SUNDAY, January 8, would be the 100th birthday of Johnny Wardle – the former England and Yorkshire spin bowler.
The Ardsley man played 28 Test Matches for England, taking 102 wickets, and 412 First Class games for Yorkshire, claiming 1,846 wickets.
The left-arm spinner achieved all of that in a 12-year career, following the Second World War, which ended in 1958 when he was sacked by Yorkshire for criticising them in a newspaper article.
Wardle still has lowest the average of any bowler who has played 20 Tests since the First World War, while he took 100 wickets in ten different seasons for his county.
His son John Wardle said: “My dad had a fantastic career.
“He came from a coal mining background with no one in the family being a sportsperson, but he made himself into a world-beater.
“In addition to his natural talent, he had a great capacity for hard work and dogged determination.
“I think he would have played a lot more but his career was blighted by bad luck.
“He could be a controversial and prickly character.
“He was kept out the England team a lot by Tony Lock, his nemesis if you like, who my dad and others always said had an illegal action.”
Wardle, who had attended Wath School then worked at Hickleton Colliery, impressed in local cricket and, after Yorkshire’s Hedley Verity died in the Second World War, he was signed by the white rose county.
He made his England debut in 1948 against the West Indies in Trinidad but was in and out of the side over the next few years.
One of the highlights of his career came in the 1953 Ashes when he took four for seven at Old Trafford to reduce Australia to 35 for eight.
England won the series and Wardle later said he wanted those figures etched on his gravestone.
Wardle then impressed in 1956/57 tour of South Africa with 26 wickets.
But, while playing snooker towards the end of the tour, he finished a match and went to walk away from the table but injured his knee.
It was an old injury he had sustained playing football for Wolverhampton Wanderers during the war, having come through their nursery side Wath Wanderers.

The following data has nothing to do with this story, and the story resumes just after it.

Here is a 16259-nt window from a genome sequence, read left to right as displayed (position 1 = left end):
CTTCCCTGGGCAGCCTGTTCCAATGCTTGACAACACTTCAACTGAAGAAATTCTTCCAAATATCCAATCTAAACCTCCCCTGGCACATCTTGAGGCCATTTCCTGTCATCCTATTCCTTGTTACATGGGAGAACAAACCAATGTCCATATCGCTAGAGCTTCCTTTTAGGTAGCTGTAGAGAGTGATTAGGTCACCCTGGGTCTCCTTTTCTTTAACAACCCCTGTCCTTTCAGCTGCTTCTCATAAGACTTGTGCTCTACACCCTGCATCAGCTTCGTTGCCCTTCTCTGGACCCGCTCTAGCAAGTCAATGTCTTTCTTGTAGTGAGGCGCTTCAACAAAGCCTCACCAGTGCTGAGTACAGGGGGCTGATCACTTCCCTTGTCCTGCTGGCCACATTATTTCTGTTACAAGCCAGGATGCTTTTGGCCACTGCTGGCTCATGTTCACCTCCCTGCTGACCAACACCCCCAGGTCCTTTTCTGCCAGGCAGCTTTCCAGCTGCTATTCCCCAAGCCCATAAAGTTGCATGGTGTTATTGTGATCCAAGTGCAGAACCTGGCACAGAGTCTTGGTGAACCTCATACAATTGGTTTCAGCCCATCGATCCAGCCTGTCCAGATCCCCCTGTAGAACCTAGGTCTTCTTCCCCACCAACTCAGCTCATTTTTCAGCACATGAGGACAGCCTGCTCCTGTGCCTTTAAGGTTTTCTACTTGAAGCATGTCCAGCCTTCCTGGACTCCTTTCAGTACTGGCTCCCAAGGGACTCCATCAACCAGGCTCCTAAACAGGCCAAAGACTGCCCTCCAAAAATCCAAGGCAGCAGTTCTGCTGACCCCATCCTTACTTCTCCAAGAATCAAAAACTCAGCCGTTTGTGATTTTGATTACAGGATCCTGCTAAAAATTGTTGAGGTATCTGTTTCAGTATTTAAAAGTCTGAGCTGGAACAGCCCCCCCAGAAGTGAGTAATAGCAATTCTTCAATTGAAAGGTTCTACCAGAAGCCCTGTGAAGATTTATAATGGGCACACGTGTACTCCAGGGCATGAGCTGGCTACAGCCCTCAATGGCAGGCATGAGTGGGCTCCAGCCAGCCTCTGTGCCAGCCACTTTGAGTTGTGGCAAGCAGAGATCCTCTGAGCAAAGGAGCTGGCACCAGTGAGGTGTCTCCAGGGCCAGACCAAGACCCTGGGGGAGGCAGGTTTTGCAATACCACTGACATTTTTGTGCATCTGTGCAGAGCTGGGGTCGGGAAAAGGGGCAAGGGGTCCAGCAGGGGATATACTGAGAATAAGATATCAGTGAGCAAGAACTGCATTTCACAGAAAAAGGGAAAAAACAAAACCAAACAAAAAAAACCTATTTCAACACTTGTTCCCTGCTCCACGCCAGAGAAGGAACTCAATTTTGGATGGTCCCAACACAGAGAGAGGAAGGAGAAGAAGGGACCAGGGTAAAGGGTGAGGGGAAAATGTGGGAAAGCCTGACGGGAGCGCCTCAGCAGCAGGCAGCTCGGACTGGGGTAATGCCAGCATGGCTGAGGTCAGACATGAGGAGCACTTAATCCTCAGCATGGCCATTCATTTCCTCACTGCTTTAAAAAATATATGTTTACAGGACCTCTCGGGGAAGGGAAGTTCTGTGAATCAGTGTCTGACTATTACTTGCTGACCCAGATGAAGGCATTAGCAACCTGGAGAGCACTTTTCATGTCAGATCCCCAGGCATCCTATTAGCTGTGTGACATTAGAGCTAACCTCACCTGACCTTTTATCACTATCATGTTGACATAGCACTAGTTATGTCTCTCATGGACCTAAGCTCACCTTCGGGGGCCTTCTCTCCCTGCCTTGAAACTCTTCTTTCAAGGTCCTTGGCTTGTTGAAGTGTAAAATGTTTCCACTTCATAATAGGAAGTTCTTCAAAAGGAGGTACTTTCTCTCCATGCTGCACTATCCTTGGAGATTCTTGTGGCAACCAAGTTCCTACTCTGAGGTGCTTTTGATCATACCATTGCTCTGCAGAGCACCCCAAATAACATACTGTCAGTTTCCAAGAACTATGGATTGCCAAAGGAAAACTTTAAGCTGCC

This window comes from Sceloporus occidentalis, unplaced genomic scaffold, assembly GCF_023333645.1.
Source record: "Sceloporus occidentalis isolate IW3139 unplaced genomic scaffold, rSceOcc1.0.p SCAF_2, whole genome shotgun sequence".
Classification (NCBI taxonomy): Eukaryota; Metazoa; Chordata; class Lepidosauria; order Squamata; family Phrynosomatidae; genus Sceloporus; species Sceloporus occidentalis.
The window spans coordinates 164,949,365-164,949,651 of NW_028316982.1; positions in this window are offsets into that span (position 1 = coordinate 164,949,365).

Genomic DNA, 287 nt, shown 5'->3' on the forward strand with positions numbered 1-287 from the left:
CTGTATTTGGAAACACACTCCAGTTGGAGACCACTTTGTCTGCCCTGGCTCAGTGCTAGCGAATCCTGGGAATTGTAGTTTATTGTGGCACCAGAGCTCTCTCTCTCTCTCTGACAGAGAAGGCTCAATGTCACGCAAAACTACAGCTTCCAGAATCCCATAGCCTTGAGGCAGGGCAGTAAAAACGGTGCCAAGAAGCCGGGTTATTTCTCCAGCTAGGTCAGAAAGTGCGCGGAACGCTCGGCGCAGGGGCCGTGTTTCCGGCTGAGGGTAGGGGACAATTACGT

He would only play one more Test after that as, following recovery from injury, he was sacked by Yorkshire in 1958.
His son John said: “Yorkshire had been so used to winning the Championship before the war.
“There was ill feeling that they kept finishing second to Surrey.
“They brought Ronnie Burnet in as amateur captain.
“He didn’t get on with my dad, who wasn’t a diplomat and probably overstepped the mark sometimes.
“My dad was a hot-head and wrote some criticism in the Daily Mail.
“He didn’t want it to be scandalous but it came out that way.
“My mum had begged him not to do it.
“Yorkshire finished him and England said they had to support the county and removed him from their squad to tour Australia.”
Wardle still went ‘Down Under’ as a columnist for the Daily Mail and criticised players on both sides for ‘throwing’ which annoyed the legendary batter Don Bradman who was then one of the selectors for Australia.
“My dad said he used to cause more trouble with the pen than the ball,” said John.
Shunned by the professional game in his mid-30s, Wardle excelled in the Lancashire League and played for Cambridgeshire in Minor Counties.
Over the following years, his relationship with Yorkshire thawed and he became an honorary member.
He helped to correct the action of future England spinner Geoff Cope in the 1970s.
Eventually he was offered the role as bowling coach at Headingley in 1985.
John said: “Apparently he did a very good press conference, got a lift home and stumbled out of the car feeling unwell.
“He was taken to hospital, diagnosed with a brain tumour and died within three months.
“He was gone far too soon.”